An Ethics of Propriety: Ritual, Roles, and Dependence in Early Confucianism

Asian Philosophy 23 (2):153-165 (2013)
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This study examines the normative foundations of early Confucian ethics and suggests that rather than attempting to understand Confucian ethics in the language of ‘morality’ a more productive way would be to appreciate Confucianism as an ethics of propriety that can be articulated in terms of social roles, ritual decorum, and relational dependence. I argue that Western notions of ‘morality’ betray a thicker, more culturally loaded concept that possesses a limited utility in regard to comparative study. We can appeal to a kind of methodological charity where we not only maximize the sense of the text or subject's sayings but also privilege the categories of thought that are native to the text's or speaker's lexicon. With this in mind, we can understand Confucian ethics as an ethics of propriety that departs substantially from Western moral systems, including virtue ethics, and challenges our received views on justice, autonomy, and personal identity.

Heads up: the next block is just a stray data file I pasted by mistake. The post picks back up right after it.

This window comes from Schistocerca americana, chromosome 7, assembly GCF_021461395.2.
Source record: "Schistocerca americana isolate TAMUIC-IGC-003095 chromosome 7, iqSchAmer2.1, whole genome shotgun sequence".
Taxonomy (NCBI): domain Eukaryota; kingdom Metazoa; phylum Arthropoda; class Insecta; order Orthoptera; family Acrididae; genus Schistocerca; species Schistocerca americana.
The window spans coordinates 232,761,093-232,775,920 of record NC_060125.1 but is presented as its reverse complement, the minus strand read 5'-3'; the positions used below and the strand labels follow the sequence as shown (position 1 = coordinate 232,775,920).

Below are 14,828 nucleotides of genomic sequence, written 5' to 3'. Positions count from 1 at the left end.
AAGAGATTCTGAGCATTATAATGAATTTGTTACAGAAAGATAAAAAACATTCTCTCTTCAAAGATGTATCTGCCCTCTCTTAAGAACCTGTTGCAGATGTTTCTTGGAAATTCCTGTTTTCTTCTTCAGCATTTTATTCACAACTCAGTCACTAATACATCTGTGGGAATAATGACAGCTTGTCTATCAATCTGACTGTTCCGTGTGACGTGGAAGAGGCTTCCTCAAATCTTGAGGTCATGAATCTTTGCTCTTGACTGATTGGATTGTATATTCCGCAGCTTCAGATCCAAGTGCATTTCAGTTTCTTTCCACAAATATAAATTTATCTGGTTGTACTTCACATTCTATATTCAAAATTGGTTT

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Jung Lee
Northeastern University

Citations of this work

Confucian Role Ethics: A Critical Survey.John Ramsey - 2016 - Philosophy Compass 11 (5):235-245.
Business Ethics, Confucianism and the Different Faces of Ritual.Chris Provis - 2020 - Journal of Business Ethics 165 (2):191-204.

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References found in this work

What we owe to each other.Thomas Scanlon - 1998 - Cambridge: Belknap Press of Harvard University Press.
Ethics and the limits of philosophy.Bernard Williams - 1985 - Cambridge: Harvard University Press.
Orientalism.Edward Said - 1978 - Vintage.
What We Owe to Each Other.Thomas Scanlon - 2002 - Mind 111 (442):323-354.
Ethics and the Limits of Philosophy.Bernard Williams - 1985 - Cambridge, Mass.: Routledge.

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